Another approach would be to order Microsoft to offer licenses to port its Office applications to any other operating system for which its developer or a third party requests one. The advantage of this approach is that developers or third parties would rapidly be able to develop high quality products to market on any operating system.
The remedies proposed by the Plaintiff Litigating States offer significant though partial steps toward this approach. Section 14(b) of the Remedial Proposal submitted by the states requires that Microsoft offer to sell at auction at least three licenses to port Office to other operating systems without further royalty beyond the auction price.
The developers of new and innovative operating systems offering the greatest potential consumer benefit are likely to have limited access to capital. Accordingly, a limited number of licenses should not be allocated by auction alone. A small number of major licensees could limit availability to their preferred operating systems and raise barriers to entry for small and innovative operating system developers. Moreover, Microsoft might attempt to control this process by encouraging compliant though formally unaffiliated ISVs to acquire licenses and limit their use to operating systems that present no competitive threat.
Instead, at least one license should be issued for each operating system for which its developer or a third party requests one. The initial license fee should be no more than an amount sufficient to cover Microsoft’s administrative costs associated with licensing. Microsoft should then receive a per-unit royalty from ISVs, IHVs, OEMs, and end users indexed to a specified price for Office.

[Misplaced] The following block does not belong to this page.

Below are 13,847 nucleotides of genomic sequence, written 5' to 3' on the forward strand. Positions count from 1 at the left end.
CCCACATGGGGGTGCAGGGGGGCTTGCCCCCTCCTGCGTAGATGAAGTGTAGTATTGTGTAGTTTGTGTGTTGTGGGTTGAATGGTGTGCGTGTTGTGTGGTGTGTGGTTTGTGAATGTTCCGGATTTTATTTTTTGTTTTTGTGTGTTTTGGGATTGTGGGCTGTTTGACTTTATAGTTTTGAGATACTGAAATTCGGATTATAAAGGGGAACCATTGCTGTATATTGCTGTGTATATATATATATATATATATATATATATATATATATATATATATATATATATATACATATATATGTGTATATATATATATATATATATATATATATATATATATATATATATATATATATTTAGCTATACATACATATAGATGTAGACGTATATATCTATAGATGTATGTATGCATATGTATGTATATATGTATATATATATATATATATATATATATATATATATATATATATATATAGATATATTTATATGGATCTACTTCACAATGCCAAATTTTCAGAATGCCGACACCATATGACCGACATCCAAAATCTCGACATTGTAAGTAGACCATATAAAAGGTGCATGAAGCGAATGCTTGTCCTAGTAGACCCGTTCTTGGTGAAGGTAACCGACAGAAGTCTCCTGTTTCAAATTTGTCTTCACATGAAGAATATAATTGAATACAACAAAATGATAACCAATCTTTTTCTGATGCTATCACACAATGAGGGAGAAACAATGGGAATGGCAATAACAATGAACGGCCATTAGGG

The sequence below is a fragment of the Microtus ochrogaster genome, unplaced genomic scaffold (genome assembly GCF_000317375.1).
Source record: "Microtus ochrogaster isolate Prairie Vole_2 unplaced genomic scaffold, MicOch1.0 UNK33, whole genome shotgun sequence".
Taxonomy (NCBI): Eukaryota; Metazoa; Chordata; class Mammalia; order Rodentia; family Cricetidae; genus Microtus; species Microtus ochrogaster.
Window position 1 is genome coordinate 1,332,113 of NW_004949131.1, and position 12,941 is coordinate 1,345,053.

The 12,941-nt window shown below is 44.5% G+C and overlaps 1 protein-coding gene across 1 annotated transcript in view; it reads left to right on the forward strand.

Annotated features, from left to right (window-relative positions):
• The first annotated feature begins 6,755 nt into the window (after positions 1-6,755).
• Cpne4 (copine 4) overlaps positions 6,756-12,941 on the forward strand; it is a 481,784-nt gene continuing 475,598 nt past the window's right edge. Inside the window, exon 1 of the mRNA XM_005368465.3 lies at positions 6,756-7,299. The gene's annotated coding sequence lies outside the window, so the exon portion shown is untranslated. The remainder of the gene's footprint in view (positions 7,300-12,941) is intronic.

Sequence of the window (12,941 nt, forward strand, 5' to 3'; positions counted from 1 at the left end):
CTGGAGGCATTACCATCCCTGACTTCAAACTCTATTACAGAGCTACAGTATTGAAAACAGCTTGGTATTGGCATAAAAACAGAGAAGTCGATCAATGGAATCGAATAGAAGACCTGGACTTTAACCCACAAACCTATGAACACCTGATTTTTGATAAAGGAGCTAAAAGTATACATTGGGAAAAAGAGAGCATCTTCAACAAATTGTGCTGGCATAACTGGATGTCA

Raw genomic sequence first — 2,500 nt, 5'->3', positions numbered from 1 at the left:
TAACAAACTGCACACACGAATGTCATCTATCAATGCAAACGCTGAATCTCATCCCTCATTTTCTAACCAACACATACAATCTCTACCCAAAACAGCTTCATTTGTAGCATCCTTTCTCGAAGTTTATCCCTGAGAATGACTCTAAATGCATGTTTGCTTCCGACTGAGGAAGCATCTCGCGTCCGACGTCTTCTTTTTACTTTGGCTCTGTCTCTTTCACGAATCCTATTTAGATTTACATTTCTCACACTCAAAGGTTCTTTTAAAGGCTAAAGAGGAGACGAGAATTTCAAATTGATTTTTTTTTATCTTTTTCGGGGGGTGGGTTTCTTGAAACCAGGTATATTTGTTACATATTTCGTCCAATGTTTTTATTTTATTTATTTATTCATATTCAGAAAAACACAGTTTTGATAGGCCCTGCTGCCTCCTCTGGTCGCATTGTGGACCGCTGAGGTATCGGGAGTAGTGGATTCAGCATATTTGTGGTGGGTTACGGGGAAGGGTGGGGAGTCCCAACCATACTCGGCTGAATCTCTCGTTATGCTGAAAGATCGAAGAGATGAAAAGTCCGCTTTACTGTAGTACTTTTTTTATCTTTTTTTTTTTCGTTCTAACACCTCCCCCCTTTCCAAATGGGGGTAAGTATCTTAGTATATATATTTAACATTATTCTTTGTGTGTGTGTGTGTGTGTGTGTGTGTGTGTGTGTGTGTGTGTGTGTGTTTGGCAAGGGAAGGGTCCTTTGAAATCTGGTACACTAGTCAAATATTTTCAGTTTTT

VI. Provide a Way for Competing Productivity Applications to Interoperate with Microsoft Applications.
The Court should reject any proposed settlement or Final Judgment that does not provide a way to run competing productivity applications on any other operating system and interoperate with Microsoft applications. The importance of competition in operating systems is to provide superior platforms that enable the development of applications with richer features and compelling benefits to consumers. Sustaining competition in operating systems will require renewed competition in applications.
Microsoft's proprietary file formats are another significant element of the applications barrier to entry. Their only benefit is to exclude competitors. A vast amount of valuable data is held captive in Office files. Just as consumers' ability to carry over their installed base of Windows applications to new platforms is essential to restoring competition in the market for operating systems, their ability to carry over data now held captive in Microsoft files to new applications is essential to competition in the markets for applications and, therefore, operating systems.
Any Final Judgment should require Microsoft to publish all file formats needed to read, write, and save Office files.
Requiring Microsoft to publish these file formats will allow consumers to migrate to new (and more advanced) applications without losing data. This will provide ISVs with ample incentives to write new applications for Windows and alternative operating systems and ensure that, as market share grows, Microsoft applications are not the only ones ported to competing systems.